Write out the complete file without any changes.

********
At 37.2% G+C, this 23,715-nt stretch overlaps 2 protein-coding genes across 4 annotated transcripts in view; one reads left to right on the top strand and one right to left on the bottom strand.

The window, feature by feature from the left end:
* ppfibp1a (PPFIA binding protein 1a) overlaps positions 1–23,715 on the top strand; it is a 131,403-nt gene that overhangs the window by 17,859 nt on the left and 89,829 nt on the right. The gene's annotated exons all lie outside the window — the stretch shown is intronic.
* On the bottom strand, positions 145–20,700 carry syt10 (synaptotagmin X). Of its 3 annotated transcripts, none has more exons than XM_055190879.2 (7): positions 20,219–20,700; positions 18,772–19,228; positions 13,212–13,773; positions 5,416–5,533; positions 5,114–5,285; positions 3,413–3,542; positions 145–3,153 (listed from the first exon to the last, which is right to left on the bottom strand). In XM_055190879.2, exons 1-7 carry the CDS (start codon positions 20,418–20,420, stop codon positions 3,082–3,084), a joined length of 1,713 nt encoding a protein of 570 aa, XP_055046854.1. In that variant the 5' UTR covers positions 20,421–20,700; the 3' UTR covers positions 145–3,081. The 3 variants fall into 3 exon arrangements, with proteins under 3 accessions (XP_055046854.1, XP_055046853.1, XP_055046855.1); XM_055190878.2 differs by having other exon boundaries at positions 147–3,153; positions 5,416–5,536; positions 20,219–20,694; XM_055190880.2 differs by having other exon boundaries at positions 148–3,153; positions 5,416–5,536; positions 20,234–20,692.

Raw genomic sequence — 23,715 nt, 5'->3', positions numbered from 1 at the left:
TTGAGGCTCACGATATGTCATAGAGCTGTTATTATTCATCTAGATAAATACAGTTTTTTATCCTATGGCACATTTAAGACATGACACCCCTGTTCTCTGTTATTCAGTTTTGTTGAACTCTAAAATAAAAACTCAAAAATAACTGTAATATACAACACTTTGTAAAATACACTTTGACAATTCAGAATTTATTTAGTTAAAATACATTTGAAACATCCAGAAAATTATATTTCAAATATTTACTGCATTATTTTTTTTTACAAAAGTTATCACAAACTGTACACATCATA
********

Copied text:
At 37.2% G+C, this 23,715-nt stretch overlaps 2 protein-coding genes across 4 annotated transcripts in view; one reads left to right on the top strand and one right to left on the bottom strand.

The window, feature by feature from the left end:
* ppfibp1a (PPFIA binding protein 1a) overlaps positions 1–23,715 on the top strand; it is a 131,403-nt gene that overhangs the window by 17,859 nt on the left and 89,829 nt on the right. The gene's annotated exons all lie outside the window — the stretch shown is intronic.
* On the bottom strand, positions 145–20,700 carry syt10 (synaptotagmin X). Of its 3 annotated transcripts, none has more exons than XM_055190879.2 (7): positions 20,219–20,700; positions 18,772–19,228; positions 13,212–13,773; positions 5,416–5,533; positions 5,114–5,285; positions 3,413–3,542; positions 145–3,153 (listed from the first exon to the last, which is right to left on the bottom strand). In XM_055190879.2, exons 1-7 carry the CDS (start codon positions 20,418–20,420, stop codon positions 3,082–3,084), a joined length of 1,713 nt encoding a protein of 570 aa, XP_055046854.1. In that variant the 5' UTR covers positions 20,421–20,700; the 3' UTR covers positions 145–3,081. The 3 variants fall into 3 exon arrangements, with proteins under 3 accessions (XP_055046854.1, XP_055046853.1, XP_055046855.1); XM_055190878.2 differs by having other exon boundaries at positions 147–3,153; positions 5,416–5,536; positions 20,219–20,694; XM_055190880.2 differs by having other exon boundaries at positions 148–3,153; positions 5,416–5,536; positions 20,234–20,692.

Raw genomic sequence — 23,715 nt, 5'->3', positions numbered from 1 at the left:
TTGAGGCTCACGATATGTCATAGAGCTGTTATTATTCATCTAGATAAATACAGTTTTTTATCCTATGGCACATTTAAGACATGACACCCCTGTTCTCTGTTATTCAGTTTTGTTGAACTCTAAAATAAAAACTCAAAAATAACTGTAATATACAACACTTTGTAAAATACACTTTGACAATTCAGAATTTATTTAGTTAAAATACATTTGAAACATCCAGAAAATTATATTTCAAATATTTACTGCATTATTTTTTTTTACAAAAGTTATCACAAACTGTACACATCATA